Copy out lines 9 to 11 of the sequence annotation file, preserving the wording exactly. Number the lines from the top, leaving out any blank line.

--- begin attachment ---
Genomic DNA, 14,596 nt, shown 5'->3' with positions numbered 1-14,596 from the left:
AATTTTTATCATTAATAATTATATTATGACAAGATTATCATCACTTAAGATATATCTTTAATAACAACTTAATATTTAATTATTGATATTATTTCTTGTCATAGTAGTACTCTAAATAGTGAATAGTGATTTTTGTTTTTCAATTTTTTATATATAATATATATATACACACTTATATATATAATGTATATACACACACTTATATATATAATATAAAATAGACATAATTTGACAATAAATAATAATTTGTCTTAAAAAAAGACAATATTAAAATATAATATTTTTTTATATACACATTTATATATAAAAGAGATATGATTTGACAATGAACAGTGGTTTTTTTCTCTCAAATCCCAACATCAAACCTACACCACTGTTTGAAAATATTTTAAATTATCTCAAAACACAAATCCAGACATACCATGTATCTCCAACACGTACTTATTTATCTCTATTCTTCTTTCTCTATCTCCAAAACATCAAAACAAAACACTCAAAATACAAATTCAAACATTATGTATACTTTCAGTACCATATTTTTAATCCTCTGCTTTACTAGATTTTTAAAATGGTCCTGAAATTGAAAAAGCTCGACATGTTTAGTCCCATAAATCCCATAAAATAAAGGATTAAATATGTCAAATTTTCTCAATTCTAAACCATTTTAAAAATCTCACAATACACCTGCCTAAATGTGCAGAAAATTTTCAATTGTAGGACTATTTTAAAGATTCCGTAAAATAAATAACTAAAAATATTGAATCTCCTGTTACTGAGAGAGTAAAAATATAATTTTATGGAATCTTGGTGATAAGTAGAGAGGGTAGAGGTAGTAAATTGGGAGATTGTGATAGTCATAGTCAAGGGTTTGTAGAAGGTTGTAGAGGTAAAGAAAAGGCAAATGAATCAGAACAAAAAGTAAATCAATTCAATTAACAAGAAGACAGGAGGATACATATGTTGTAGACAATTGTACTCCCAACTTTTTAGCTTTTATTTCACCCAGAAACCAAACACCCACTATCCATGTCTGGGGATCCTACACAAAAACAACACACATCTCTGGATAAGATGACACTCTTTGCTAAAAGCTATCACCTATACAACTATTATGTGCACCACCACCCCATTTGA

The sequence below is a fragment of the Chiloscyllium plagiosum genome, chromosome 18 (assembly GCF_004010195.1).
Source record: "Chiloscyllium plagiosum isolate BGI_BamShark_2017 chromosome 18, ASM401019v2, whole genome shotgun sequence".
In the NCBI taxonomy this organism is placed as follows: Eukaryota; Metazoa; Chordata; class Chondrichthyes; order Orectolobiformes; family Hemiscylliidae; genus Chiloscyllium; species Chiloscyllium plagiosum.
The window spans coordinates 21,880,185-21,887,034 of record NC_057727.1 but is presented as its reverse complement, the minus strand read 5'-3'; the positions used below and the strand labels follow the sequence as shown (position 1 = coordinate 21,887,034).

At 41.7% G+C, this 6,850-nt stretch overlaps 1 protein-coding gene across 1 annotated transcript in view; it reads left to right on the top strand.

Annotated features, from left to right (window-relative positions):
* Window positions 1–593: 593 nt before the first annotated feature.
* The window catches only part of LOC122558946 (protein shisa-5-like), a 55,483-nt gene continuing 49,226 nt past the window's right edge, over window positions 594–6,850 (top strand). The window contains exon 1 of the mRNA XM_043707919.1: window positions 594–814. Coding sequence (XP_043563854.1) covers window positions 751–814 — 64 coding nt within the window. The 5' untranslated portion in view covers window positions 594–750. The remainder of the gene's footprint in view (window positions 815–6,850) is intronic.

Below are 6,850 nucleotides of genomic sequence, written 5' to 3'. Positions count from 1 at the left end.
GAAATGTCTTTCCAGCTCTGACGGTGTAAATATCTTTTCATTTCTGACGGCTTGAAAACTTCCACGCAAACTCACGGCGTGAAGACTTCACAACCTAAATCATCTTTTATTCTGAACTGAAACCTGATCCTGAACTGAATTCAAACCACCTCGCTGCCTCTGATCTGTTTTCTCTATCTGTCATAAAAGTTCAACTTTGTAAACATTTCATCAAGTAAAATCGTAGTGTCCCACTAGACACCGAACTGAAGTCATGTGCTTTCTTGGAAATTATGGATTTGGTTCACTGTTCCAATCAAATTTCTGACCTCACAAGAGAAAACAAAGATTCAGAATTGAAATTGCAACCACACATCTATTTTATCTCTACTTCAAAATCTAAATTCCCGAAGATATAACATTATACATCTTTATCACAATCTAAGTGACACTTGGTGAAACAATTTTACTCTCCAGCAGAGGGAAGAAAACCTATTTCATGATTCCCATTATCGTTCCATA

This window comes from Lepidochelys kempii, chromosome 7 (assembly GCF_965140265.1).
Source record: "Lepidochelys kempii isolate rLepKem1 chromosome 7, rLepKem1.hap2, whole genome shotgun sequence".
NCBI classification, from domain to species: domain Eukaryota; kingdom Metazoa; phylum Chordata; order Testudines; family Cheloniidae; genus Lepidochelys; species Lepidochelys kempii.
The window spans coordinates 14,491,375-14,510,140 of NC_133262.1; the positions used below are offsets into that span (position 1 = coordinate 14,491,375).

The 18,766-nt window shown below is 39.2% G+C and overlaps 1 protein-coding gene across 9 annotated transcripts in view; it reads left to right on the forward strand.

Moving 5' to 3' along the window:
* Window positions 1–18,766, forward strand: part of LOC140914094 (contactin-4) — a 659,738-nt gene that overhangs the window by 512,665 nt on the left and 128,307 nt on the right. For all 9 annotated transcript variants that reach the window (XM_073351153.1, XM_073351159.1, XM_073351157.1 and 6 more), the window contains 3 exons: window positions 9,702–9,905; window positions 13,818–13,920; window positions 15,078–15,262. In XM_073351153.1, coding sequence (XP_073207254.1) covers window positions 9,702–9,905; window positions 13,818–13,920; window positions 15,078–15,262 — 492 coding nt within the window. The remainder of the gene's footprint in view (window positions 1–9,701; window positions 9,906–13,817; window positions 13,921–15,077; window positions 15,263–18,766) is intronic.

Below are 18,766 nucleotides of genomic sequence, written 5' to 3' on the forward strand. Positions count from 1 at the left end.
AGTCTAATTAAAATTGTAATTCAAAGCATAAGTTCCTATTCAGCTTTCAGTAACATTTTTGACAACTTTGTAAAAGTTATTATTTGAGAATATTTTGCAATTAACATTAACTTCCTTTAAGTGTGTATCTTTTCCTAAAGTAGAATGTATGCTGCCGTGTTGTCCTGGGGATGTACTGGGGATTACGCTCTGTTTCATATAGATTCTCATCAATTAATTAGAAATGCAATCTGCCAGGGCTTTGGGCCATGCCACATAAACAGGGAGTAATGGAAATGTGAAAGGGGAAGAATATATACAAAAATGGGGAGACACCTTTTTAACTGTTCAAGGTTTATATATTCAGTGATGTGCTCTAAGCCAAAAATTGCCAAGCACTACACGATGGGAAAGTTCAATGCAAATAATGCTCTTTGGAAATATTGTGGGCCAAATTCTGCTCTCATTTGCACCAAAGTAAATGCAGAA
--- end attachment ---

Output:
* Window positions 1–593: 593 nt before the first annotated feature.
* The window catches only part of LOC122558946 (protein shisa-5-like), a 55,483-nt gene continuing 49,226 nt past the window's right edge, over window positions 594–6,850 (top strand). The window contains exon 1 of the mRNA XM_043707919.1: window positions 594–814. Coding sequence (XP_043563854.1) covers window positions 751–814 — 64 coding nt within the window. The 5' untranslated portion in view covers window positions 594–750. The remainder of the gene's footprint in view (window positions 815–6,850) is intronic.

Below are 6,850 nucleotides of genomic sequence, written 5' to 3'. Positions count from 1 at the left end.